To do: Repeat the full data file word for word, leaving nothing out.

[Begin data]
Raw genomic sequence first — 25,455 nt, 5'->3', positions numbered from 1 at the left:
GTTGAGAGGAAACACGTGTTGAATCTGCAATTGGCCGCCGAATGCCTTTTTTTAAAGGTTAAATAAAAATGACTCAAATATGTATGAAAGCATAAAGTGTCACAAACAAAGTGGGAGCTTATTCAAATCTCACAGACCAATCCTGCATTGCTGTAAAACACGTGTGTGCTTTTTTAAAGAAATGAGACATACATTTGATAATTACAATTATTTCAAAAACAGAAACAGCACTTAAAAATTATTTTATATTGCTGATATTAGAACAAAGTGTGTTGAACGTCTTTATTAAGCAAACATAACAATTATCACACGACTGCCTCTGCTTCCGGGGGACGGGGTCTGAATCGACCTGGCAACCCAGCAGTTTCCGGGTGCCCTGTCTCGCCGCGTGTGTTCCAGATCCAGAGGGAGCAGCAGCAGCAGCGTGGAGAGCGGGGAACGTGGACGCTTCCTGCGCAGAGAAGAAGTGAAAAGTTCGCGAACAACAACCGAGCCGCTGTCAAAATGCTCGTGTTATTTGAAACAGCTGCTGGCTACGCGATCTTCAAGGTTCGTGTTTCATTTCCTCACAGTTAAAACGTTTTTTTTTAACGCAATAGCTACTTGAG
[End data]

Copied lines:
Raw genomic sequence first — 25,455 nt, 5'->3', positions numbered from 1 at the left:
GTTGAGAGGAAACACGTGTTGAATCTGCAATTGGCCGCCGAATGCCTTTTTTTAAAGGTTAAATAAAAATGACTCAAATATGTATGAAAGCATAAAGTGTCACAAACAAAGTGGGAGCTTATTCAAATCTCACAGACCAATCCTGCATTGCTGTAAAACACGTGTGTGCTTTTTTAAAGAAATGAGACATACATTTGATAATTACAATTATTTCAAAAACAGAAACAGCACTTAAAAATTATTTTATATTGCTGATATTAGAACAAAGTGTGTTGAACGTCTTTATTAAGCAAACATAACAATTATCACACGACTGCCTCTGCTTCCGGGGGACGGGGTCTGAATCGACCTGGCAACCCAGCAGTTTCCGGGTGCCCTGTCTCGCCGCGTGTGTTCCAGATCCAGAGGGAGCAGCAGCAGCAGCGTGGAGAGCGGGGAACGTGGACGCTTCCTGCGCAGAGAAGAAGTGAAAAGTTCGCGAACAACAACCGAGCCGCTGTCAAAATGCTCGTGTTATTTGAAACAGCTGCTGGCTACGCGATCTTCAAGGTTCGTGTTTCATTTCCTCACAGTTAAAACGTTTTTTTTTAACGCAATAGCTACTTGAG